Favorite

From the ArkTimes store

Comments

Subscribe to this thread:

Add a comment

More by Max Brantley

Readers also liked…

  • Trump: The Obama of 2016?

    Conner Eldridge, the Democratic challenger to incumbent Republican U.S. Sen. John Boozman, launched an assault on Boozman Monday morning rich with irony and opportunity.
    • May 5, 2016
  • Double-talk

    A couple of instances of doublespeak cropped up in Little Rock over the weekend.
    • Jun 29, 2017

Most Shared

  • Conflicts of interest in the legislatures

    The Center for Public Integrity and the Associated Press collaborated for a project aimed at highlighting state legislators whose lawmaking might be affected by private business interests.
  • Industrial hemp pilot program coming soon to Arkansas

    One of the booths at this week's Ark-La-Tex Medical Cannabis Expo was hosted by the Arkansas Hemp Association, a trade group founded to promote and expand non-intoxicating industrial hemp as an agricultural crop in the state. AHA Vice President Jeremy Fisher said the first licenses to grow experimental plots of hemp in the state should be issued by the Arkansas State Plant Board next spring.
  • Cats and dogs

    I've always been leery of people who dislike animals. To my wife and me, a house without dog hair in the corners and a cat perched on the windowsill is as barren as a highway rest stop. We're down to three dogs and two cats, the smallest menagerie we've had for years.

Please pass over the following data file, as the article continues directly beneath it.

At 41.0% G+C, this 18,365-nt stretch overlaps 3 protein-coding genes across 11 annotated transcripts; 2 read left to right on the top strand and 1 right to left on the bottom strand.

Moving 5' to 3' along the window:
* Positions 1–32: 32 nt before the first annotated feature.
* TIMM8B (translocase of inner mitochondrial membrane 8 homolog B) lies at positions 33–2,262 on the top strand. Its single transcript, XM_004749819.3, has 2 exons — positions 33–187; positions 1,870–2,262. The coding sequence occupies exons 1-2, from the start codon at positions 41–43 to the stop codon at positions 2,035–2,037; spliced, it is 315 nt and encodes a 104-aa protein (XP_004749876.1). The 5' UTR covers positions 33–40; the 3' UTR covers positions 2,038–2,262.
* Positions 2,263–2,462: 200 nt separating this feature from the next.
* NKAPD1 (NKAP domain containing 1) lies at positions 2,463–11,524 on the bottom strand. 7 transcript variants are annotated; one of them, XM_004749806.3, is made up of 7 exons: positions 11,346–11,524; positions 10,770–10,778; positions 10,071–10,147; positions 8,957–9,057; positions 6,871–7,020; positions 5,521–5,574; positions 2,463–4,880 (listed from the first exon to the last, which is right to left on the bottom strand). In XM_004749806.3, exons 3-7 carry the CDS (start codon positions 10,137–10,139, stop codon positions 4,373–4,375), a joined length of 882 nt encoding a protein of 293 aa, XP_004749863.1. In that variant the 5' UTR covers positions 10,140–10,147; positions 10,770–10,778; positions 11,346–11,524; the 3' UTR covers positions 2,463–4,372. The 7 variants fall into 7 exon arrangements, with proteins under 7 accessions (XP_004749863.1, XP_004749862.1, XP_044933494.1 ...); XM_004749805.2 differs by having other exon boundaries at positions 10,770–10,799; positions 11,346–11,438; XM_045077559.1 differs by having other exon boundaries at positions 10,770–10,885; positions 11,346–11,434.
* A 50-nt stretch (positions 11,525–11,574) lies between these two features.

Latest in Max Brantley

  • In black and white

    The men and women who patrol Little Rock in black and white vehicles tell a story in black and white.
    • Dec 7, 2017
  • Man's world

    The news of high-profile men outed for sexual harassment and worse shows no sign of abating soon.
    • Nov 30, 2017
  • The Clintons

    I wasn't particularly excited about the 25th anniversary celebration of Bill Clinton's election. Life goes on.
    • Nov 23, 2017
  • More »

Event Calendar

« »

December

S M T W T F S
  1 2
3 4 5 6 7 8 9
10 11 12 13 14 15 16
17 18 19 20 21 22 23
24 25 26 27 28 29 30
31  

Most Viewed

  • Cats and dogs

    I've always been leery of people who dislike animals. To my wife and me, a house without dog hair in the corners and a cat perched on the windowsill is as barren as a highway rest stop. We're down to three dogs and two cats, the smallest menagerie we've had for years.
  • Tax lies

    If Aristotle's famous principle can be stretched from the theater of art to the theater of politics, we may soon discover whether the Republican tax cuts will challenge the public's "willing suspension of disbelief."

Most Recent Comments

  • Re: Where cities go from here

    • So Florida says he was wrong the first time and the second time he says…

    • on December 10, 2017
  • Re: Cats and dogs

    • Dee-lightful column - and wonderfully written comments.

    • on December 10, 2017
  • Re: GOP contempt

    • If ineptitude and irrelevance had a poster boy, it would be Gene Lyons. He harangues…

    • on December 10, 2017
 

© 2017 Arkansas Times | 201 East Markham, Suite 200, Little Rock, AR 72201
Powered by Foundation